It is no surprise that autumn is one of my favorite times to go visit the gardens around Seattle. Maples and other deciduous trees take over in this city more known for its evergreens, but really just bursting with reds, yellows and oranges once the weather turns cold.
Kubota Garden in south Seattle explodes into a torrent of color as soon as September moves into October. Explore hidden waterfalls, red bridges and a wonderland of trees you can fit into (but don’t, they frown upon that). Free to the public!
Washington Arboretum is one of the best places to catch Mother Nature in action as she changes out her wardrobe. The azaleas may be gone, but the maple walk is the perfect spot to enjoy a picnic while you soak in a little fall beauty. Free to the public!
Seattle’s Japanese Garden, located in the Washington Arboretum gives you a glimpse at what a trip to Japan might offer in the cooler months. Say hello to the koi in the man-made pond or stroll the pathways as you soak in a little peace and serenity in what in my opinion is one of Seattle’s most beautifully designed gardens any time of the year. Entrance fee.
SSCC Arboretum is an unexpected escape in West Seattle that will have you wondering why you haven’t been there before. Each section of the garden highlights a different aspect of the northwest and beyond. As part of the landscape design program at the college you can be sure that you will be inspired to start your own fall color garden. Free to the public! $2 for all day parking pass.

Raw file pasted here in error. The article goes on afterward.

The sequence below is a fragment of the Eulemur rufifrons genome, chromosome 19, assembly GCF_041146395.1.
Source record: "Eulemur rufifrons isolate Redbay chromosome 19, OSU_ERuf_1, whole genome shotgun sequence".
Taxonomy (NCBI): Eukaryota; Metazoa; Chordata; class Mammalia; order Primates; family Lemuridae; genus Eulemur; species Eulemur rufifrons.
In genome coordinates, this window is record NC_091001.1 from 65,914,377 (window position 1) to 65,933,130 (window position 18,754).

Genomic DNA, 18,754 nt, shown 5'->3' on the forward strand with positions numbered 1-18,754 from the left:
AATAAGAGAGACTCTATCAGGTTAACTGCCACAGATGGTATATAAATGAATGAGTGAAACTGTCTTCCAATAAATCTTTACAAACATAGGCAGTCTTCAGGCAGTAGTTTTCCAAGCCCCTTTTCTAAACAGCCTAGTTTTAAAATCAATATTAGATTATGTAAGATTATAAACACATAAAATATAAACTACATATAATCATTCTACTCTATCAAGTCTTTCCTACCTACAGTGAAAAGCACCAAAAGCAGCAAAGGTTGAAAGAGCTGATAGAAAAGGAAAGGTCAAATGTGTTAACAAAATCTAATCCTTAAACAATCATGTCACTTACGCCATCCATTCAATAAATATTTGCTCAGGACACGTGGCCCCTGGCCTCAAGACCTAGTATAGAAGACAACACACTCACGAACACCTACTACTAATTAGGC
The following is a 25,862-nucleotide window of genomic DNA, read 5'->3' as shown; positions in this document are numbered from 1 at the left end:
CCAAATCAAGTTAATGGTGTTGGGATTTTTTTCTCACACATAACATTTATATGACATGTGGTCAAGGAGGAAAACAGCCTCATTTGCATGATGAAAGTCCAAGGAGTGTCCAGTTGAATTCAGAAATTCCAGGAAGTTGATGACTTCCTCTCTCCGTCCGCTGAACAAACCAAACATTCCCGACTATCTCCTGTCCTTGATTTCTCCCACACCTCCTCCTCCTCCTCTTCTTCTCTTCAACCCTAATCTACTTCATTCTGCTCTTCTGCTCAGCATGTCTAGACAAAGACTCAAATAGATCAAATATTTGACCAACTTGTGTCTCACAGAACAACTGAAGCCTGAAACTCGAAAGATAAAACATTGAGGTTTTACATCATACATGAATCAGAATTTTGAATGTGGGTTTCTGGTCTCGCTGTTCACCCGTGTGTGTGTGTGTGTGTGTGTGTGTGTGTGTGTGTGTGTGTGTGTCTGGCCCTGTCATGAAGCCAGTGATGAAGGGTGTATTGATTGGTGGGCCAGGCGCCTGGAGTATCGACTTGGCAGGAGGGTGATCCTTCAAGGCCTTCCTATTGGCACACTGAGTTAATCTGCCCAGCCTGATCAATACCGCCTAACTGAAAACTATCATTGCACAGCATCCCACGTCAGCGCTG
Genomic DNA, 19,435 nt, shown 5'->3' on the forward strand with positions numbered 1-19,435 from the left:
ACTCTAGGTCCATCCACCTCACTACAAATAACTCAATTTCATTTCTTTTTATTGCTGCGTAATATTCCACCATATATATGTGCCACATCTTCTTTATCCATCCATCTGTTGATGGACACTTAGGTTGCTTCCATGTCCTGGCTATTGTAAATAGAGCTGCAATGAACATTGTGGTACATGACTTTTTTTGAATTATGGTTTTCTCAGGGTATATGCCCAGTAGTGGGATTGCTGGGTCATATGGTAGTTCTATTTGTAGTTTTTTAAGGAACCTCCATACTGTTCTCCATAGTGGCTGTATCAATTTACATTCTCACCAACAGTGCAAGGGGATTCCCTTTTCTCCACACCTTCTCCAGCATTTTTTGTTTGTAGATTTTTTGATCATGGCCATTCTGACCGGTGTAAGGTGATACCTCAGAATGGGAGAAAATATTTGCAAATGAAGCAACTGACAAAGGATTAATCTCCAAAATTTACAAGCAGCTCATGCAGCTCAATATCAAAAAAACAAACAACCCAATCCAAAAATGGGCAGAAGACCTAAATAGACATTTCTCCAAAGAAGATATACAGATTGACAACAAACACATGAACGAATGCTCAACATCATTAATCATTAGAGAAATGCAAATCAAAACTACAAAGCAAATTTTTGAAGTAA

Discovery Park offers up a little urban hiking, as the weather turns from sunny and warm to crisp and cool. Check out the buildings left over from the old Fort Lawton base, and hike down to the lighthouse to build your own fort out of the driftwood that has washed up on shore. On a clear day you’ll be treated to spectacular views of Puget Sound and the Olympic mountain range. Play hide and seek in the meadow, but watch out for bunnies and other critters. This is was their home first; you are just a guest.
Mount Rainier never disappoints as the meadow up at Paradise changes over from summer to fall. Red and orange burst forth making the perfect base for any photo of the Seattle area’s very own volcano. It is worth the 2-3 hour drive down to experience the mountain before the snow really starts to settle in. Fee to enter national park.